a personal art course, but with too many words and not enough drawings

Posts Tagged ‘Figure drawing

Figure Drawing #4

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Can’t be bothered to do cuts. Anyway, this is an art blog, so it is right and proper that some nudes should pop up once in a while.

This session was about value: start with a light-valued ground, and then build up the form using values.Vine charcoal gives a lighter tone but smudges very nicely, so I used it most of the time, but compressed (medium) charcoal was used to black in the darkest shadows.

As usual, I put too much emphasis on line – I can’t detach myself from line, it seems: I do the same with my paintings. Too much influence from an Ingres quote I saw when I was 13?

Draw lines, young man, many lines; from memory or from nature-it is in this way that you will become a good artist.

Jean-Auguste-Dominique Ingres

and this too:

A thing well drawn is always adequately painted.

Jean-Auguste-Dominique Ingres

So, anyway, the point was that charcoal is great for value drawings and that your kneaded eraser can be used to draw. Unfortunately my eraser was dirty as hell and couldn’t lift out much charcoal anyway (perhaps also because the paper ate the charcoal).

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The first drawing of the lot. I tried to start by drawing the contour of the entire form, and you can see where I went really off – the shape on the right, for example, was the original position for her foot and the cloth. I’m not very good at drawing the entire form in one go, because this deprives me of a unit of reference. I guess that’s why drawings get more accurate the longer you draw: you are more able to consider if the relationships between objects in your drawing match what you see.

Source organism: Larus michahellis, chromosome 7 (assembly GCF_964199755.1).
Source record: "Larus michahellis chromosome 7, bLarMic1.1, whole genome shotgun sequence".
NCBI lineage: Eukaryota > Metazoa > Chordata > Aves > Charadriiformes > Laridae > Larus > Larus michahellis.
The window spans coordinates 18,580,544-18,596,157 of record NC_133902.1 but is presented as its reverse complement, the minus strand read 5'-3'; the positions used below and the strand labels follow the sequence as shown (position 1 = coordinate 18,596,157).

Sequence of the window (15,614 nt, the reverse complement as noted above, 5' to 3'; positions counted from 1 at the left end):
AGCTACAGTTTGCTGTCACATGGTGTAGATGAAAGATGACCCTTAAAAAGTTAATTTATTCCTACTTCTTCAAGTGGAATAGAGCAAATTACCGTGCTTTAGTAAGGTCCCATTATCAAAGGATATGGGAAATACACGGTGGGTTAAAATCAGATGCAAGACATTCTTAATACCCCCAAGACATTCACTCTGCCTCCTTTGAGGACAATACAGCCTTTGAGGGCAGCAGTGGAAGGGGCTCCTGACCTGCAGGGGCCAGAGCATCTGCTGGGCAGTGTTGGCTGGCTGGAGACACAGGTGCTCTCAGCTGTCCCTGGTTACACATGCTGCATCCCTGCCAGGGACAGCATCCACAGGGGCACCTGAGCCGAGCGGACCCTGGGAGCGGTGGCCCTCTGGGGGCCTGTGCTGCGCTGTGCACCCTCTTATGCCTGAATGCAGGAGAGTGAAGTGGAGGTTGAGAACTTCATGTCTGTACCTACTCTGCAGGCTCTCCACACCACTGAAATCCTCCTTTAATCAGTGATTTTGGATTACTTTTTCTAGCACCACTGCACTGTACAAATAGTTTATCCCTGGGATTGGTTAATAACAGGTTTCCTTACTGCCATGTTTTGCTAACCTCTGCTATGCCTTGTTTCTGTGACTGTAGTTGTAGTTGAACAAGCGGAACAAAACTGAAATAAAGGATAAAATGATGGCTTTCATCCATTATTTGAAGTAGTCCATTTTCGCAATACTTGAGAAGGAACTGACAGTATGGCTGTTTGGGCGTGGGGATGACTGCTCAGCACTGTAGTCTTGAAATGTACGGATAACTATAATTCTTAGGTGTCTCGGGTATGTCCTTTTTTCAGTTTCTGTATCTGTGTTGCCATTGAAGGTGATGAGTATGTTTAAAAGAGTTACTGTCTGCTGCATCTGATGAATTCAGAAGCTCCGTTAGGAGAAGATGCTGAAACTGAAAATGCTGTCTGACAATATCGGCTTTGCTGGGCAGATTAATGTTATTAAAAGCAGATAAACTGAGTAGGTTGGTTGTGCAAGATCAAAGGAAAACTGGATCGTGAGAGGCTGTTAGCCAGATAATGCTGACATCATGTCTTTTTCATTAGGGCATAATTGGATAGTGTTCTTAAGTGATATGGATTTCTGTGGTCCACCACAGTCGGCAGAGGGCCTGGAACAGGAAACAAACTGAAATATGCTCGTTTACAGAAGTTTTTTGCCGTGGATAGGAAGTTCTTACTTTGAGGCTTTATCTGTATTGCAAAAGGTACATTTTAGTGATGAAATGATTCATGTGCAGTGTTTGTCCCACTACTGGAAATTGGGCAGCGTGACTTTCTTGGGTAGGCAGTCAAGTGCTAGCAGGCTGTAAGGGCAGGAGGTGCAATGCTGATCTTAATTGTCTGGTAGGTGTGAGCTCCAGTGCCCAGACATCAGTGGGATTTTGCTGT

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Drawing is about relationships, then.

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35 minutes, “cannot make it” – this was the last drawing of the session. I finished early, so kept reworking her back (overworking a bit, I think).

All the proportions of my figures were quite off in this session. I think I was somewhat thrown off course by the notion of not having lines, heh.

Note to self: I need to buy fixative!


Written by krysjez

March 1, 2010 at 1:11 pm

Acrylics & Figure Drawing #3

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My new (ish) set of Daler-Rowney System3 acrylics. I think I mentioned them before.

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First try. Pretty bad huh…the apple texturing is all right though. Just drybrushed a bit of red on. For my second try I even did a charcoal drawing to try to work out the values! Not that it was much use in the end though…I don’t know what happened to the painting. I either threw it away halfway or lost it. Though one thing that the painting did for me  was show how similar to oils acrylics can look. As some of my friends may know I am enamoured with oils, and this was one of the reasons why I decided to try making myself un-hate acrylics. I can’t say it’s been very successful though, but that’s also possibly due to the fact that I don’t paint very well.